A QR (Quick response) Code is a barcode that can be scanned from any mobile device or computer. The code takes you to a specific website, content information, or more information about a particular concept. I learned about QR codes at the NCSS conference. I originally found information on QR Codes last year when it was blogged about in relation to the codes being placed on conference badges and a useful way for people to collect and share contact details. We see QR codes everywhere from advertisements, magazines, newspapers, on signs, or on business cards. Many creative teachers have seen this as a great opportunity to connect the content to the students through the use of technology.
Creating a QR Code
Creating a QR is very easy. You go online to a free QR code generator here. You can take any website and enter it into the generator and place the code on any handout, website, or email it. Students can now acess information by the quick click of their smart phone.
Reading a QR Code
QR Codes can be read by downloading a free QR reader app to your smartphone or computer.
QR Codes in the Classroom
I created a lesson on the Civil Rights Movement using QR codes. It created a great buzz about my technology class and got the students engaged and already up and searching through my classroom.
Here is a sample lesson on the Civil Rights Movement through a QR code scavenger hunt
According to, the blog Don’t Waste your time, they stated the following examples to use QR codes in the classroom.
Lecture Theatre and/or Presentation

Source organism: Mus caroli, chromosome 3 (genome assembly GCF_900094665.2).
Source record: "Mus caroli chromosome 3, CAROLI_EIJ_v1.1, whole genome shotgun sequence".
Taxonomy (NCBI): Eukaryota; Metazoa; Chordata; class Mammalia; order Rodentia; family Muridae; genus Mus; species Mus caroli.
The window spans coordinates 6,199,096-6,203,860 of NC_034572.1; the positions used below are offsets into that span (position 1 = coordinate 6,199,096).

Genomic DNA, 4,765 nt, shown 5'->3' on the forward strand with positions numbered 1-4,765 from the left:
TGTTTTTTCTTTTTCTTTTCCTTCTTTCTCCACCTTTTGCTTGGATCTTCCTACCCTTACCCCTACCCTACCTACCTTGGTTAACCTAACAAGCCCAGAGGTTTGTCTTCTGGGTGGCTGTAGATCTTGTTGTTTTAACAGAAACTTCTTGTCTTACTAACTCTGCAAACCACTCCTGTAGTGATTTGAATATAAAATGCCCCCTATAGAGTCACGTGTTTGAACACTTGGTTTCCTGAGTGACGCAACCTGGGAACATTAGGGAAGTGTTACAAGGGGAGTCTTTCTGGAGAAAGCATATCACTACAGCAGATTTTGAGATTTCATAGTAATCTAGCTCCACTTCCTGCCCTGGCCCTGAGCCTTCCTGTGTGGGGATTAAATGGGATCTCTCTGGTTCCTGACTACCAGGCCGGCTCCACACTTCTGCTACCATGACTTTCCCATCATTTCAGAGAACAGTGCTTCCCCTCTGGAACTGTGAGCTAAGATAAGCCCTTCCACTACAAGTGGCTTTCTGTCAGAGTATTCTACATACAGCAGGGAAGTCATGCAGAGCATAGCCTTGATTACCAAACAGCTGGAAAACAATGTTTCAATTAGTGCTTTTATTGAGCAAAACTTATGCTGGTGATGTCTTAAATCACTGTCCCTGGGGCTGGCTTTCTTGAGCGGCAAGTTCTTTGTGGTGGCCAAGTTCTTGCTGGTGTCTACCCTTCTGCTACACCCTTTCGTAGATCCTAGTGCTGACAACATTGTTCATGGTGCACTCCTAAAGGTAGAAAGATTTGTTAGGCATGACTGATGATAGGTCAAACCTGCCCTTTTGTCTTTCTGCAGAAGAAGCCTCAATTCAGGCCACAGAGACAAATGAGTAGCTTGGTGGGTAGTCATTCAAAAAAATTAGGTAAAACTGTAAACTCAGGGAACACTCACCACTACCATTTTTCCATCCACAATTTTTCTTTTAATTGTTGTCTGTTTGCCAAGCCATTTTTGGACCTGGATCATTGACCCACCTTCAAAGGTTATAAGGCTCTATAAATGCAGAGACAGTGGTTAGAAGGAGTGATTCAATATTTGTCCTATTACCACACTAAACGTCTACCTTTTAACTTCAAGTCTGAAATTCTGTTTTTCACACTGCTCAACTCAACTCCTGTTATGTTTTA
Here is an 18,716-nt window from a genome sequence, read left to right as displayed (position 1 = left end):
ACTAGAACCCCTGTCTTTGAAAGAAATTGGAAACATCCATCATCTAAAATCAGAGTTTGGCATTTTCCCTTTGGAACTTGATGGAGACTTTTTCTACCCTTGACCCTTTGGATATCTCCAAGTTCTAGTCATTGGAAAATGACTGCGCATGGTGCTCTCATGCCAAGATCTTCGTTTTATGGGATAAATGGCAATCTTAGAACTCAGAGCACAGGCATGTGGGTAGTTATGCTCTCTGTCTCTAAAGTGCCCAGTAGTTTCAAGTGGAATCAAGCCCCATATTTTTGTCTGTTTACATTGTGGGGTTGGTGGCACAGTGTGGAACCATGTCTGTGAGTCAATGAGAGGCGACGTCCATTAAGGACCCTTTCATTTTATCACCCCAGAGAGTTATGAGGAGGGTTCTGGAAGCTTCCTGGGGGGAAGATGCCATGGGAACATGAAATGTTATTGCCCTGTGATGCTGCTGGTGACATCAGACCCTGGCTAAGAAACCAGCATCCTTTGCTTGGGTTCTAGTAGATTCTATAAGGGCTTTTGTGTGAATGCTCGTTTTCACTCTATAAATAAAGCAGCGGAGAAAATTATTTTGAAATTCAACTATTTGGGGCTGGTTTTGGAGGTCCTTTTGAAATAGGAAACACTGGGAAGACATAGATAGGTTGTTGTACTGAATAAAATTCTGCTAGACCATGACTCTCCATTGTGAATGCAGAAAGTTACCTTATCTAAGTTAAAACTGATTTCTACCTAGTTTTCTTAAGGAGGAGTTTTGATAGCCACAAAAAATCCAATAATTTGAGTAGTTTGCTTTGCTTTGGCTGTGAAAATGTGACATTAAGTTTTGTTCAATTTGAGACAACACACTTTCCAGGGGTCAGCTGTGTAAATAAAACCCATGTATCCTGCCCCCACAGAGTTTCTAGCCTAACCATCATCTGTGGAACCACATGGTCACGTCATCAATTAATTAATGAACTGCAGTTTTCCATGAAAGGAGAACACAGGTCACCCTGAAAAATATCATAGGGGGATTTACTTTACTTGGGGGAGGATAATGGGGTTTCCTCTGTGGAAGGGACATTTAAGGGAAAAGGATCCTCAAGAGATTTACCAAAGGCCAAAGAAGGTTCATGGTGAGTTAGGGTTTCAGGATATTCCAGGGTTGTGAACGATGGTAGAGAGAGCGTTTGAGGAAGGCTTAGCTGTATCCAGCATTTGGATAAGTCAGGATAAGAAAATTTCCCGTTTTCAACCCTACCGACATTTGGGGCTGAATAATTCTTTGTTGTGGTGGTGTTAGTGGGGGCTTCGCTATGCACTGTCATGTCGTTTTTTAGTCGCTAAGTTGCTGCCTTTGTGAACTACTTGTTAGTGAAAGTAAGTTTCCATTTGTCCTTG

- Place the QR Code in a slide that links to a YouTube video you want the students to watch, but you don’t want them to take up your valuable time in your lecture by showing them there and then.
- Generate QR Codes that refer to materials the students may want to explore, but you haven’t time to show them in the limited lecture/seminar times.
- Place the QR Code in your slides that links to the information about the core text for the lecture, details of what it is and where in the Library it can be found (floor, section, shelf details, etc, or even link to eBook version if it’s available?).
- Generate a QR Code that links to an online survey or question you want them to answer while they’re with you, and show them the results (like a CPS system?)
- Put the QR Code at the end or your presentation for the students to scan as they exit the theatre, that links to an audio copy of the lecture, or to the activity you’ve asked them to do.
Books & Textbooks
- As these wonderful codes are being used more and more, how about the publishers using them in their printed versions to link to publisher-generated, and user-generated, content? This opens up so much more content than a CD in the back cover could ever do! The following YouTube clip demonstrates how this is already being done.
- Not every classroom has posters and things stuck to the wall, but what if you and your students worked on a poster about, for example, the San Andreas fault line? Wouldn’t it be great to be able to include audio and visual content in the 2-dimensional presentation? While we wait for video paper to come of age and be affordable, the inclusion of a QR Code on the poster means the person viewing it can still access the video content without typing a long complicated link.
- If you have a name-plate why not put a QR Code on it which links to your online profile page on the Institutions website? Why not get your business card printed with one it the back; you can then put so much more on it (contact details, publications, research, readings, RSS feed, etc).
- As I’ve already mentioned, Andy Ramsden and his team at Bath University are leading the way in this field and application of QR Codes, and he recently tweeted that they’d catalogued 1384 assignments. Please read about his work as it is not only a good example of using this technology, it is also a beacon for all of us learn from about bringing the various different departments and interested parties together to develop the system and working practice to make it work